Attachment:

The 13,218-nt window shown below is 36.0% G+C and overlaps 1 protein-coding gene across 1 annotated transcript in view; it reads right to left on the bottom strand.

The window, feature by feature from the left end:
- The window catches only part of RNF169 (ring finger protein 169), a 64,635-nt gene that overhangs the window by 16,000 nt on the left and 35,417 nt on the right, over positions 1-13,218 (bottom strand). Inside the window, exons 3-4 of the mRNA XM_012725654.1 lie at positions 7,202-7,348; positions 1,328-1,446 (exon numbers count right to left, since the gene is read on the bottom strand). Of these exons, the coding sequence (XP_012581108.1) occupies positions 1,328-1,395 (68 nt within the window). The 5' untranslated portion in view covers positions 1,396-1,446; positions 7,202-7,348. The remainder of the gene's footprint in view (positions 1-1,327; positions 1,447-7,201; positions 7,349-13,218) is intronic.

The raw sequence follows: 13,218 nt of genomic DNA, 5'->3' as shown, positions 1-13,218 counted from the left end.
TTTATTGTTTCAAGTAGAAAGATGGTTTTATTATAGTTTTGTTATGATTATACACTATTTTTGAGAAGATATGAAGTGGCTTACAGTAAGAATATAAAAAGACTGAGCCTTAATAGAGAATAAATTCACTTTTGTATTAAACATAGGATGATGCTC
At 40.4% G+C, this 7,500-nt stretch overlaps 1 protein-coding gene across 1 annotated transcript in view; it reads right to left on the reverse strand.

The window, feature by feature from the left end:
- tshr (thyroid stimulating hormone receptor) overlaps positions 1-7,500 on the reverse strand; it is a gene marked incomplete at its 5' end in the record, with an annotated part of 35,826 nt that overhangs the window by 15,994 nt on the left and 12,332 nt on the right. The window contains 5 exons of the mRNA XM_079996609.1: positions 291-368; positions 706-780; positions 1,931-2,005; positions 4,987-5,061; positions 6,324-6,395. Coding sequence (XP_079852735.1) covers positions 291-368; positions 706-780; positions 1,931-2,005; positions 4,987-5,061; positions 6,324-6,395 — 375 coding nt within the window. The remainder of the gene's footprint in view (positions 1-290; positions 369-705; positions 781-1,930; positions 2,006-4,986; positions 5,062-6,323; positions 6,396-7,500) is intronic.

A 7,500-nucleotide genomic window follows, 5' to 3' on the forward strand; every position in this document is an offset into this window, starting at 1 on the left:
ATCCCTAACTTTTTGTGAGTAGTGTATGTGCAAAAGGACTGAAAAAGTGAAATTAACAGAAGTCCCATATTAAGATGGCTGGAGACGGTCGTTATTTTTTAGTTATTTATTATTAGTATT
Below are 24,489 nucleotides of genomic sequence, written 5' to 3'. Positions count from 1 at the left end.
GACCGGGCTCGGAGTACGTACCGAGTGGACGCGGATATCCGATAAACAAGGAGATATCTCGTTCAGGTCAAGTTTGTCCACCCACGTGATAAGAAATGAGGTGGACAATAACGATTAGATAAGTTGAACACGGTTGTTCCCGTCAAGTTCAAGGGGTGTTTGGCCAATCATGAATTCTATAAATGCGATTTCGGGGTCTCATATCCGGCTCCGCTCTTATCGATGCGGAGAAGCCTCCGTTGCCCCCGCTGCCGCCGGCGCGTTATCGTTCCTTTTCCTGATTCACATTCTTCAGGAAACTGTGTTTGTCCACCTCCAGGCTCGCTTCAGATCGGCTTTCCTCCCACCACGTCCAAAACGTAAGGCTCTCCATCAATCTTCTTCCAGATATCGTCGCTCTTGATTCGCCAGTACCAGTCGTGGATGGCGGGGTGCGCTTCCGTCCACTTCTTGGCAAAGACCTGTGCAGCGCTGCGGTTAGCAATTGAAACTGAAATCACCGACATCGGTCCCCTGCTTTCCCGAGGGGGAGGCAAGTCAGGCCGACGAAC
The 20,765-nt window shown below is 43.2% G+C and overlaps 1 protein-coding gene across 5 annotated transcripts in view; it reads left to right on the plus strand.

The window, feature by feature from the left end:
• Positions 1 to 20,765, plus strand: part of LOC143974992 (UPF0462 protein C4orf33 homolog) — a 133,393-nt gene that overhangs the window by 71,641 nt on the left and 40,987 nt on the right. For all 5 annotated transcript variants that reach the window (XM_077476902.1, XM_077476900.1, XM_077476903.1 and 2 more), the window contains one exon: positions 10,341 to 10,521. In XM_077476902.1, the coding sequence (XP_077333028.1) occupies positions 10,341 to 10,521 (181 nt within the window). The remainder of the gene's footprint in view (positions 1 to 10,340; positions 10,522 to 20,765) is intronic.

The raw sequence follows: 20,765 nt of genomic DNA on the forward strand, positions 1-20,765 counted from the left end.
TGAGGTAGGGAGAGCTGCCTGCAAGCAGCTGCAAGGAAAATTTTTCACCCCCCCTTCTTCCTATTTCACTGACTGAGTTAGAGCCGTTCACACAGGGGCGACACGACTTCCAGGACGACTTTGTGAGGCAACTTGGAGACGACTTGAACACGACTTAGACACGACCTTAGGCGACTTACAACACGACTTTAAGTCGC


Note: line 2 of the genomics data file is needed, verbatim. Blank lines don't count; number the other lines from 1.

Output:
The window, feature by feature from the left end: